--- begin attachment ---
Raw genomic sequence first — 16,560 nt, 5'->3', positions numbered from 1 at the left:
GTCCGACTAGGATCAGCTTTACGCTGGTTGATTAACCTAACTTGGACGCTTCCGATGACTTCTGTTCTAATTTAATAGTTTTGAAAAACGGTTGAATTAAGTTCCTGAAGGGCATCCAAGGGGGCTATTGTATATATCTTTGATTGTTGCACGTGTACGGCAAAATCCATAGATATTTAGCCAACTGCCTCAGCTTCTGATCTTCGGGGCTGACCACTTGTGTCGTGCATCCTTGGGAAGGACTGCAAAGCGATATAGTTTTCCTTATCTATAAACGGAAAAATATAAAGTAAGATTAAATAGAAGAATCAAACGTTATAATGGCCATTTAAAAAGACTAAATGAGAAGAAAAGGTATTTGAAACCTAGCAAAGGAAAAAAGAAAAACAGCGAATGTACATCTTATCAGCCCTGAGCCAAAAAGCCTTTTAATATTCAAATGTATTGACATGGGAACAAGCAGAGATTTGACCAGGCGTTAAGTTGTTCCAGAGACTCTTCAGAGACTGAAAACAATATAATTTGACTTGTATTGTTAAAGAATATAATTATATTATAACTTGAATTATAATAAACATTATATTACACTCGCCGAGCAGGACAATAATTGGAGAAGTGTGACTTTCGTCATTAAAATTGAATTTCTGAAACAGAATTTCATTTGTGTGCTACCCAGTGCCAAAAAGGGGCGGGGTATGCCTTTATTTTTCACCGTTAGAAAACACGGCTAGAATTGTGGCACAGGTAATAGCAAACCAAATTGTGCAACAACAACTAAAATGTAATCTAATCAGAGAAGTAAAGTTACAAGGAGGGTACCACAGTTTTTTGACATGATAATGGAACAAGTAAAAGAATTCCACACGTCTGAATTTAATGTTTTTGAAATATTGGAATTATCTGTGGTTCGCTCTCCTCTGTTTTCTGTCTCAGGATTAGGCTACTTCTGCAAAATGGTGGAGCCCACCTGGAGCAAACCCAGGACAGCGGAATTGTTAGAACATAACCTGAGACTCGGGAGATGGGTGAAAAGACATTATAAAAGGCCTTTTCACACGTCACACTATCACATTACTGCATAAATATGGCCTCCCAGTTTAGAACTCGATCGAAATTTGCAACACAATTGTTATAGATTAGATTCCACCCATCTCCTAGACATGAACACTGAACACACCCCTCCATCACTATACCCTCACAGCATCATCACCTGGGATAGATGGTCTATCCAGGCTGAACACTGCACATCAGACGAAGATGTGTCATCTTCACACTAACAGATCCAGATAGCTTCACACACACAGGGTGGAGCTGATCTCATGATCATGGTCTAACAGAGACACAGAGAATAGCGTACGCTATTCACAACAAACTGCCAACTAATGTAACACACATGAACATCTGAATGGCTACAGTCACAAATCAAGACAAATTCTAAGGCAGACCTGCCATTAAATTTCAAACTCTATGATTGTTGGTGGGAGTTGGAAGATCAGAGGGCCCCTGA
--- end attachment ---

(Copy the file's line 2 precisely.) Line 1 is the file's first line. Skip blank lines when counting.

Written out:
GTCCGACTAGGATCAGCTTTACGCTGGTTGATTAACCTAACTTGGACGCTTCCGATGACTTCTGTTCTAATTTAATAGTTTTGAAAAACGGTTGAATTAAGTTCCTGAAGGGCATCCAAGGGGGCTATTGTATATATCTTTGATTGTTGCACGTGTACGGCAAAATCCATAGATATTTAGCCAACTGCCTCAGCTTCTGATCTTCGGGGCTGACCACTTGTGTCGTGCATCCTTGGGAAGGACTGCAAAGCGATATAGTTTTCCTTATCTATAAACGGAAAAATATAAAGTAAGATTAAATAGAAGAATCAAACGTTATAATGGCCATTTAAAAAGACTAAATGAGAAGAAAAGGTATTTGAAACCTAGCAAAGGAAAAAAGAAAAACAGCGAATGTACATCTTATCAGCCCTGAGCCAAAAAGCCTTTTAATATTCAAATGTATTGACATGGGAACAAGCAGAGATTTGACCAGGCGTTAAGTTGTTCCAGAGACTCTTCAGAGACTGAAAACAATATAATTTGACTTGTATTGTTAAAGAATATAATTATATTATAACTTGAATTATAATAAACATTATATTACACTCGCCGAGCAGGACAATAATTGGAGAAGTGTGACTTTCGTCATTAAAATTGAATTTCTGAAACAGAATTTCATTTGTGTGCTACCCAGTGCCAAAAAGGGGCGGGGTATGCCTTTATTTTTCACCGTTAGAAAACACGGCTAGAATTGTGGCACAGGTAATAGCAAACCAAATTGTGCAACAACAACTAAAATGTAATCTAATCAGAGAAGTAAAGTTACAAGGAGGGTACCACAGTTTTTTGACATGATAATGGAACAAGTAAAAGAATTCCACACGTCTGAATTTAATGTTTTTGAAATATTGGAATTATCTGTGGTTCGCTCTCCTCTGTTTTCTGTCTCAGGATTAGGCTACTTCTGCAAAATGGTGGAGCCCACCTGGAGCAAACCCAGGACAGCGGAATTGTTAGAACATAACCTGAGACTCGGGAGATGGGTGAAAAGACATTATAAAAGGCCTTTTCACACGTCACACTATCACATTACTGCATAAATATGGCCTCCCAGTTTAGAACTCGATCGAAATTTGCAACACAATTGTTATAGATTAGATTCCACCCATCTCCTAGACATGAACACTGAACACACCCCTCCATCACTATACCCTCACAGCATCATCACCTGGGATAGATGGTCTATCCAGGCTGAACACTGCACATCAGACGAAGATGTGTCATCTTCACACTAACAGATCCAGATAGCTTCACACACACAGGGTGGAGCTGATCTCATGATCATGGTCTAACAGAGACACAGAGAATAGCGTACGCTATTCACAACAAACTGCCAACTAATGTAACACACATGAACATCTGAATGGCTACAGTCACAAATCAAGACAAATTCTAAGGCAGACCTGCCATTAAATTTCAAACTCTATGATTGTTGGTGGGAGTTGGAAGATCAGAGGGCCCCTGA